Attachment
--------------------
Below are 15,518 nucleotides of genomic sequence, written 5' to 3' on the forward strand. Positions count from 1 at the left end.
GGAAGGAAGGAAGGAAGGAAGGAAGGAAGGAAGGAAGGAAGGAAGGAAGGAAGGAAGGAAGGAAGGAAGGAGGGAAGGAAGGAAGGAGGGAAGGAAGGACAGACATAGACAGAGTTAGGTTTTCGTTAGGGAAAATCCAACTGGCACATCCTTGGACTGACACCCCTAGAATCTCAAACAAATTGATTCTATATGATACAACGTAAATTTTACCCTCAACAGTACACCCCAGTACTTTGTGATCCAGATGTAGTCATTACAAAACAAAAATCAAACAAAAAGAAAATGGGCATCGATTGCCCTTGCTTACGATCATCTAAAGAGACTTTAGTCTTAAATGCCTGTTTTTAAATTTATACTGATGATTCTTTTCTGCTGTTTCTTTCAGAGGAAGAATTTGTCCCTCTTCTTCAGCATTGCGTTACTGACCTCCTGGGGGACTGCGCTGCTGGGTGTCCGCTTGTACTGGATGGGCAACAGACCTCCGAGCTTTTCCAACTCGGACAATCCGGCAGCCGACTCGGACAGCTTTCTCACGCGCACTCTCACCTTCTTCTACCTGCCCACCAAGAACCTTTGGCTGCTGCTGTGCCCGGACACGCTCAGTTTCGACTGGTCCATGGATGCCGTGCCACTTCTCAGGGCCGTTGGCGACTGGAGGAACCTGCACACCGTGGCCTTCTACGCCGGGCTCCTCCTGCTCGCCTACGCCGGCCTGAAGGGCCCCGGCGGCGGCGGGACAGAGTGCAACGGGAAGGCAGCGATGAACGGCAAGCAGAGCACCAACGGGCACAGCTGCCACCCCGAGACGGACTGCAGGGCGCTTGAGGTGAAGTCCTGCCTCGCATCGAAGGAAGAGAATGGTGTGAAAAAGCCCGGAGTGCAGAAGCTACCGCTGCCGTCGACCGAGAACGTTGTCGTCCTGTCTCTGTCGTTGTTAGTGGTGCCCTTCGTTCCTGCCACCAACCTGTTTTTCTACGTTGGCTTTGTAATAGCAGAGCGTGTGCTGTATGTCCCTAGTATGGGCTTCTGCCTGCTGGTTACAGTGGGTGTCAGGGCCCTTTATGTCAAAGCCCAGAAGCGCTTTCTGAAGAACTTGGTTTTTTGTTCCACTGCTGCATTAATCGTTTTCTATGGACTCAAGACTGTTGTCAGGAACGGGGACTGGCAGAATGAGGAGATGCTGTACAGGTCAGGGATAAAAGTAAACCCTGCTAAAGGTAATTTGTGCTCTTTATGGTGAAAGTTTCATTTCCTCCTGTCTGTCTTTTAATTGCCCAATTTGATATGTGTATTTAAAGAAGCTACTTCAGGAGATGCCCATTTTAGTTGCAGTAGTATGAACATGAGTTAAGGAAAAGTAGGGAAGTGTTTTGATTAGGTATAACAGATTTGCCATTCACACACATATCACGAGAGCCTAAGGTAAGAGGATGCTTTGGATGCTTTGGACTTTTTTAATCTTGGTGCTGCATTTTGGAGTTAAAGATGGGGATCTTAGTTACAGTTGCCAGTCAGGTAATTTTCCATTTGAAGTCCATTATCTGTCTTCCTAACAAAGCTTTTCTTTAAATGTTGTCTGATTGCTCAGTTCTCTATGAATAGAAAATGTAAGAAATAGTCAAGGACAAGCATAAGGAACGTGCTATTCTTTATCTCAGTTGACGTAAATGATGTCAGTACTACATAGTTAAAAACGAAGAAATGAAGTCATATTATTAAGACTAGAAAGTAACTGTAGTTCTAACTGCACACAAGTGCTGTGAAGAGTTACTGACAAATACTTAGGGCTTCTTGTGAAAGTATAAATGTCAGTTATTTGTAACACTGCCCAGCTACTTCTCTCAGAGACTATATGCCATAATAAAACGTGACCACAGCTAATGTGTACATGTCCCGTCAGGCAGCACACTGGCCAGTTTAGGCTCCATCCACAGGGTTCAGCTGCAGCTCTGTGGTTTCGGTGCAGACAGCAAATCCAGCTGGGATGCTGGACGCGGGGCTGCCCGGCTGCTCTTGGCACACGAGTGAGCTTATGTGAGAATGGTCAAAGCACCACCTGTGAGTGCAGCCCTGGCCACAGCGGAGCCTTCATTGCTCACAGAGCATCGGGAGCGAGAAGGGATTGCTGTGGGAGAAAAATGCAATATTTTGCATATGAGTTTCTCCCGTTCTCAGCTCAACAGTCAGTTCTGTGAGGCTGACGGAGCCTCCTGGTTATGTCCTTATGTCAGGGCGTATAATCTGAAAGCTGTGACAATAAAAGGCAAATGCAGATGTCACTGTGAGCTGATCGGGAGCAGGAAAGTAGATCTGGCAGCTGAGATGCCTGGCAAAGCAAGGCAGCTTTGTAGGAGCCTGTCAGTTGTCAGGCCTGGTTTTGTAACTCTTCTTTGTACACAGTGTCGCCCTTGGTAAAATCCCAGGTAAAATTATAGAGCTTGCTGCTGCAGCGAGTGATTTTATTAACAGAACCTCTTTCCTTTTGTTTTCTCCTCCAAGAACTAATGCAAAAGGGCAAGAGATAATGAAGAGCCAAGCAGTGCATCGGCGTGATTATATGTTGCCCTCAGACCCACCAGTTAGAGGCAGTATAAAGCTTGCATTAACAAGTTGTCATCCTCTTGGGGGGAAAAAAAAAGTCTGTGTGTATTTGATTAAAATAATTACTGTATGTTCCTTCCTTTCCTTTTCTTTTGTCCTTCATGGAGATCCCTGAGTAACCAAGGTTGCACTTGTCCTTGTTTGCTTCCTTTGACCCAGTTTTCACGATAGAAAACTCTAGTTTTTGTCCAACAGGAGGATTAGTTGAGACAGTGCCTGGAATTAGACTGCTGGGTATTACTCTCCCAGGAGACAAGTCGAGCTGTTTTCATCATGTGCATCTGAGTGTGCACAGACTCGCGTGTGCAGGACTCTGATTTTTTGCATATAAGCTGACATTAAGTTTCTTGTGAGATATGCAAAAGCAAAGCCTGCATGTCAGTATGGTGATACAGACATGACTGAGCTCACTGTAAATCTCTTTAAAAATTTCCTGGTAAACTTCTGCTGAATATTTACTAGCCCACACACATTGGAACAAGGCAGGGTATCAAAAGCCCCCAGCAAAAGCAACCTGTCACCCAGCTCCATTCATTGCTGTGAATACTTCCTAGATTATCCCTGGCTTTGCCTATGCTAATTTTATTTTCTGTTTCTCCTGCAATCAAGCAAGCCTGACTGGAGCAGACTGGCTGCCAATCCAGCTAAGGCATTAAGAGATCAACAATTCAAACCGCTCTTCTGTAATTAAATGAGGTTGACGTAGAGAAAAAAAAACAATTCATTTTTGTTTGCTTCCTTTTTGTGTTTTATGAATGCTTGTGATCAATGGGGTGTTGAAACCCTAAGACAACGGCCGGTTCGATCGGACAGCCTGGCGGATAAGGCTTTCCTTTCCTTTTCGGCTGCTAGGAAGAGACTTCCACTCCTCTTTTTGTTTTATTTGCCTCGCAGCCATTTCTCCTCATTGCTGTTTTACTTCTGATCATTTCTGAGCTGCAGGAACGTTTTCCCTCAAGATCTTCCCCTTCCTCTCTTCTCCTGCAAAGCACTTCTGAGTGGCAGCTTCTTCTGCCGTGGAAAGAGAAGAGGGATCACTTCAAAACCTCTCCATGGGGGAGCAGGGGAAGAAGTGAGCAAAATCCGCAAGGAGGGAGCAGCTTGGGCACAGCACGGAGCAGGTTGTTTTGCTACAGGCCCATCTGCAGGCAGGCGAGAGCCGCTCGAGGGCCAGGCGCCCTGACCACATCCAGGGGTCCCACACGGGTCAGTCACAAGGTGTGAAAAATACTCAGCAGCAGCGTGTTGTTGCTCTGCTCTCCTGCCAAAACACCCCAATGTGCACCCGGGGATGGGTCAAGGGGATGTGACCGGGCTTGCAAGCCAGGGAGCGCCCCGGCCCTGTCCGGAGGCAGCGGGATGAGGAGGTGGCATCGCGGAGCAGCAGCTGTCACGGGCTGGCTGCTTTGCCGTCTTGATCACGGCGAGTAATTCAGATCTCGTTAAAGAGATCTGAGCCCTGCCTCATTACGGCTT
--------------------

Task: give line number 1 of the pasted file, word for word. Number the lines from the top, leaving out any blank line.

Below are 15,518 nucleotides of genomic sequence, written 5' to 3' on the forward strand. Positions count from 1 at the left end.